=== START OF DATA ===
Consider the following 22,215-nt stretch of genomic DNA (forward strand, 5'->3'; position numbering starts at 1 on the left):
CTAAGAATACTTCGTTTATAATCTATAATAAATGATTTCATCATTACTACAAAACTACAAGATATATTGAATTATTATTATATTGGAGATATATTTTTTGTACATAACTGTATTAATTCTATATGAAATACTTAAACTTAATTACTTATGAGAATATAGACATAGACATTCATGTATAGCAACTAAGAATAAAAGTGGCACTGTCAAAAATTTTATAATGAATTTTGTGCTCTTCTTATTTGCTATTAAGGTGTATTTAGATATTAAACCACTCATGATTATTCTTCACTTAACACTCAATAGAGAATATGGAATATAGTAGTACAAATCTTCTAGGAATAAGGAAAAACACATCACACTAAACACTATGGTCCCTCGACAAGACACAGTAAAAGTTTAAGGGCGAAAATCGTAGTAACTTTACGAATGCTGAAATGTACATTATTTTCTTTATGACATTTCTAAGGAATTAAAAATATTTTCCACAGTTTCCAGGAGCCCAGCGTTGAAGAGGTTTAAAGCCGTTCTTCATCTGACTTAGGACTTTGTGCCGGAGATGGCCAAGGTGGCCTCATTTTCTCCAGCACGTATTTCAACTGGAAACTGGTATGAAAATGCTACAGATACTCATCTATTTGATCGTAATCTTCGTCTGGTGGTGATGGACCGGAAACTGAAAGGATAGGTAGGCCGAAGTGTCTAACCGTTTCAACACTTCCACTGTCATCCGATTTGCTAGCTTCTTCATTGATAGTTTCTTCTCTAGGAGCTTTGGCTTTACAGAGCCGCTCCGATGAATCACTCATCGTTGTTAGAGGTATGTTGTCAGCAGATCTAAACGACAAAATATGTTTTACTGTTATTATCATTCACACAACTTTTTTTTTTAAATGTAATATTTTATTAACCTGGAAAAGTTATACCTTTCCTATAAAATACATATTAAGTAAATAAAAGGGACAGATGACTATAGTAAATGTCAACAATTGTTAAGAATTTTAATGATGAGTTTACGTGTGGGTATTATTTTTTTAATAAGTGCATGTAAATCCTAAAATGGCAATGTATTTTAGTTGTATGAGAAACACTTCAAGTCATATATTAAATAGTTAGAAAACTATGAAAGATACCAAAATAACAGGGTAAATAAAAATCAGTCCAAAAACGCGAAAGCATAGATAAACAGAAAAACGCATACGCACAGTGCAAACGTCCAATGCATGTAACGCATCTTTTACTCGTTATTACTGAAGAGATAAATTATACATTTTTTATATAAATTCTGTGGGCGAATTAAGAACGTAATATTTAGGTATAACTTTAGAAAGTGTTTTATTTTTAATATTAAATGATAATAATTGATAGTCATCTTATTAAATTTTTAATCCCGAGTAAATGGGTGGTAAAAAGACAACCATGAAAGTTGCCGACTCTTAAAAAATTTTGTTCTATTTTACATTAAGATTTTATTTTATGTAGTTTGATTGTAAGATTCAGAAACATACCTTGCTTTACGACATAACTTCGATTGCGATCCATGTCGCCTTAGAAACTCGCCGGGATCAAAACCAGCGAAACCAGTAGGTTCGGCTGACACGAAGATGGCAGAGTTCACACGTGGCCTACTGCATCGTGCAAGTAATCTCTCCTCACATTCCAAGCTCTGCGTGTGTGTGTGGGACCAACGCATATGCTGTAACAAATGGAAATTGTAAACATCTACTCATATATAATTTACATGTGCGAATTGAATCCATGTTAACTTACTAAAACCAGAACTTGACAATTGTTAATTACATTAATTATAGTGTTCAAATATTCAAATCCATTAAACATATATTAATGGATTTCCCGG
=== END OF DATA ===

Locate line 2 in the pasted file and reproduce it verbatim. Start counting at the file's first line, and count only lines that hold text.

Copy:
CTAAGAATACTTCGTTTATAATCTATAATAAATGATTTCATCATTACTACAAAACTACAAGATATATTGAATTATTATTATATTGGAGATATATTTTTTGTACATAACTGTATTAATTCTATATGAAATACTTAAACTTAATTACTTATGAGAATATAGACATAGACATTCATGTATAGCAACTAAGAATAAAAGTGGCACTGTCAAAAATTTTATAATGAATTTTGTGCTCTTCTTATTTGCTATTAAGGTGTATTTAGATATTAAACCACTCATGATTATTCTTCACTTAACACTCAATAGAGAATATGGAATATAGTAGTACAAATCTTCTAGGAATAAGGAAAAACACATCACACTAAACACTATGGTCCCTCGACAAGACACAGTAAAAGTTTAAGGGCGAAAATCGTAGTAACTTTACGAATGCTGAAATGTACATTATTTTCTTTATGACATTTCTAAGGAATTAAAAATATTTTCCACAGTTTCCAGGAGCCCAGCGTTGAAGAGGTTTAAAGCCGTTCTTCATCTGACTTAGGACTTTGTGCCGGAGATGGCCAAGGTGGCCTCATTTTCTCCAGCACGTATTTCAACTGGAAACTGGTATGAAAATGCTACAGATACTCATCTATTTGATCGTAATCTTCGTCTGGTGGTGATGGACCGGAAACTGAAAGGATAGGTAGGCCGAAGTGTCTAACCGTTTCAACACTTCCACTGTCATCCGATTTGCTAGCTTCTTCATTGATAGTTTCTTCTCTAGGAGCTTTGGCTTTACAGAGCCGCTCCGATGAATCACTCATCGTTGTTAGAGGTATGTTGTCAGCAGATCTAAACGACAAAATATGTTTTACTGTTATTATCATTCACACAACTTTTTTTTTTAAATGTAATATTTTATTAACCTGGAAAAGTTATACCTTTCCTATAAAATACATATTAAGTAAATAAAAGGGACAGATGACTATAGTAAATGTCAACAATTGTTAAGAATTTTAATGATGAGTTTACGTGTGGGTATTATTTTTTTAATAAGTGCATGTAAATCCTAAAATGGCAATGTATTTTAGTTGTATGAGAAACACTTCAAGTCATATATTAAATAGTTAGAAAACTATGAAAGATACCAAAATAACAGGGTAAATAAAAATCAGTCCAAAAACGCGAAAGCATAGATAAACAGAAAAACGCATACGCACAGTGCAAACGTCCAATGCATGTAACGCATCTTTTACTCGTTATTACTGAAGAGATAAATTATACATTTTTTATATAAATTCTGTGGGCGAATTAAGAACGTAATATTTAGGTATAACTTTAGAAAGTGTTTTATTTTTAATATTAAATGATAATAATTGATAGTCATCTTATTAAATTTTTAATCCCGAGTAAATGGGTGGTAAAAAGACAACCATGAAAGTTGCCGACTCTTAAAAAATTTTGTTCTATTTTACATTAAGATTTTATTTTATGTAGTTTGATTGTAAGATTCAGAAACATACCTTGCTTTACGACATAACTTCGATTGCGATCCATGTCGCCTTAGAAACTCGCCGGGATCAAAACCAGCGAAACCAGTAGGTTCGGCTGACACGAAGATGGCAGAGTTCACACGTGGCCTACTGCATCGTGCAAGTAATCTCTCCTCACATTCCAAGCTCTGCGTGTGTGTGTGGGACCAACGCATATGCTGTAACAAATGGAAATTGTAAACATCTACTCATATATAATTTACATGTGCGAATTGAATCCATGTTAACTTACTAAAACCAGAACTTGACAATTGTTAATTACATTAATTATAGTGTTCAAATATTCAAATCCATTAAACATATATTAATGGATTTCCCGG